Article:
A bill to promote the export agricultural commodities owned or acquired by the Commodity Credit Corporation by facilitating the use of barter for materials produced in foreign countries, to develop markets for United States agricultural commodities, to protect the assets of the Commodity Credit Corporation, and for other purposes.
The bill’s titles are written by its sponsor.
Sponsor and status
Mar 27, 1985
99th Congress, 1985–1986
Died in a previous Congress
This bill was introduced on March 27, 1985, in a previous session of Congress, but was not enacted.
Representative for North Dakota At Large
What stakeholders are saying
Oct 3, 1984
Earlier Version — Introduced
This activity took place on a related bill, H.R. 6377 (98th).
Mar 27, 1985
Bills and resolutions are referred to committees which debate the bill before possibly sending it on to the whole chamber.
H.R. 1766 (99th) was a bill in the United States Congress.
A bill must be passed by both the House and Senate in identical form and then be signed by the President to become law.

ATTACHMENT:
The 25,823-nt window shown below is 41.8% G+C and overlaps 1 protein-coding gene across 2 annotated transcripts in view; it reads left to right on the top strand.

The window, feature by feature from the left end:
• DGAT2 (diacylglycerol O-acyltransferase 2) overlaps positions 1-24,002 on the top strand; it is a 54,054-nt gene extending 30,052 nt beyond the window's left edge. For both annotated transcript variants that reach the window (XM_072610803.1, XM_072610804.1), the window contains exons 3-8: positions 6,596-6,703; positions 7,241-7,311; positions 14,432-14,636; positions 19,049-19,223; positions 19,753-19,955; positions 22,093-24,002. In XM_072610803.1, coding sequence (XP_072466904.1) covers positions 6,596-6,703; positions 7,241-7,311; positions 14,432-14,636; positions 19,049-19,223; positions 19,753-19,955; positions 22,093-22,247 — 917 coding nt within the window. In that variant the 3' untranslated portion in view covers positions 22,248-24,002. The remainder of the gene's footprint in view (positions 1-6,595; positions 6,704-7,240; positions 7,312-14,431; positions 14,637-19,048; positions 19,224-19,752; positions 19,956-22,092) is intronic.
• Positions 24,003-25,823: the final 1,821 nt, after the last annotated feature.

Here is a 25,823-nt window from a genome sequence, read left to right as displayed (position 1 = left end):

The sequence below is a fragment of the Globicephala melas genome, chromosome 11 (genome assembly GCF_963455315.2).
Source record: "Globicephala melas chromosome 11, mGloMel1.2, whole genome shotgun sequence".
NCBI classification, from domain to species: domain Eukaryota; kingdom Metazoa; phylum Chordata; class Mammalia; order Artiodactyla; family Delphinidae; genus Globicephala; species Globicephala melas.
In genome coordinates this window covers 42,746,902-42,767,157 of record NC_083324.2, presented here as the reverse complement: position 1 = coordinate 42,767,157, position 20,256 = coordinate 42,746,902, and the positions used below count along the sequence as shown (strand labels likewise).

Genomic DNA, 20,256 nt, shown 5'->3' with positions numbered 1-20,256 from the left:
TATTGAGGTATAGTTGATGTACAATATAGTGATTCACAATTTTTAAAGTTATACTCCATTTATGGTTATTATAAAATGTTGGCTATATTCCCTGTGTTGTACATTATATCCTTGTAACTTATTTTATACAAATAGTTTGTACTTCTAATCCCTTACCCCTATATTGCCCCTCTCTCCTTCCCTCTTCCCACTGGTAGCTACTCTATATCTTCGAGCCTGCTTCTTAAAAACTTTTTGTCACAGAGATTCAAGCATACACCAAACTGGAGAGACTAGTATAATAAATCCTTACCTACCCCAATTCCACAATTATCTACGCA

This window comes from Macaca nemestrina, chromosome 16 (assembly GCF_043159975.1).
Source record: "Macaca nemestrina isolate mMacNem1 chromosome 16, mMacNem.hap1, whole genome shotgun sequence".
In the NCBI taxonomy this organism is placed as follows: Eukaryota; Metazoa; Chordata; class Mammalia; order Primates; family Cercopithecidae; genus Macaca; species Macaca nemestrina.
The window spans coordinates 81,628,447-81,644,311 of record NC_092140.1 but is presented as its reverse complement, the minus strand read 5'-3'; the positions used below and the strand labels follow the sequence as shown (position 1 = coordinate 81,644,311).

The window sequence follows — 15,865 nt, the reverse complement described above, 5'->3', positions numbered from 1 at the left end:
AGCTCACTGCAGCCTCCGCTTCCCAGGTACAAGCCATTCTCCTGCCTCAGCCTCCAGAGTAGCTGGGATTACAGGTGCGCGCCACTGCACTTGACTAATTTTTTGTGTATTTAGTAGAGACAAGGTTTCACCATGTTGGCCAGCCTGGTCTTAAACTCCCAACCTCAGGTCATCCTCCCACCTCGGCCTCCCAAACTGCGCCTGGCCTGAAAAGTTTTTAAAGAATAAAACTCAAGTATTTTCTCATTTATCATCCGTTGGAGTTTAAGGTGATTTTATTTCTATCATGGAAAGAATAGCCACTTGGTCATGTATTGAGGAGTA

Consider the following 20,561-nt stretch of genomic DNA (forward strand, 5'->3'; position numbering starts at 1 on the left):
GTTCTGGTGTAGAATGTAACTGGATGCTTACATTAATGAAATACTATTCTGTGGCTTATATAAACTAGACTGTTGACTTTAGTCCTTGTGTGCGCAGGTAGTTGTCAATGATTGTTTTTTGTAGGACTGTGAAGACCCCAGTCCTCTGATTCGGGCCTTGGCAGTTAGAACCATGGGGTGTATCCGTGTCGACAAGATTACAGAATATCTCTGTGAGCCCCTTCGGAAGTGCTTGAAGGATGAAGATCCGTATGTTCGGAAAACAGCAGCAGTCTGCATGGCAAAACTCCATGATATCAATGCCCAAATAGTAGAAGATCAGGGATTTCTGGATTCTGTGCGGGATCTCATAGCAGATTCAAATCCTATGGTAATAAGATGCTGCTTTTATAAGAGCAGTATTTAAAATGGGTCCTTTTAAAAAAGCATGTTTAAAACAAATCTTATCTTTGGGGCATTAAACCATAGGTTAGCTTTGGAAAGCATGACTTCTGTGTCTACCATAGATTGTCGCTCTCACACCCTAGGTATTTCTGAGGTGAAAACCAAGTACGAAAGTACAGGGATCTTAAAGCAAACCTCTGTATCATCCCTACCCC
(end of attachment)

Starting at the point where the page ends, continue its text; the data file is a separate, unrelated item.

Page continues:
This bill was introduced in the 99th Congress, which met from Jan 3, 1985 to Oct 18, 1986. Legislation not enacted by the end of a Congress is cleared from the books.
How to cite this information.
We recommend the following MLA-formatted citation when using the information you see here in academic work:
Civic Impulse. (2018). H.R. 1766 — 99th Congress: Barter Promotion Act of 1985. Retrieved from https://www.govtrack.us/congress/bills/99/hr1766
“H.R. 1766 — 99th Congress: Barter Promotion Act of 1985.” www.GovTrack.us. 1985. February 22, 2018 <https://www.govtrack.us/congress/bills/99/hr1766>
|title=H.R. 1766 (99th)
|accessdate=February 22, 2018
|author=99th Congress (1985)
|date=March 27, 1985
|quote=Barter Promotion Act of 1985
Where is this information from?
GovTrack automatically collects legislative information from a variety of governmental and non-governmental sources. This page is sourced primarily from Congress.gov, the official portal of the United States Congress. Congress.gov is generally updated one day after events occur, and so legislative activity shown here may be one day behind. Data via the congress project.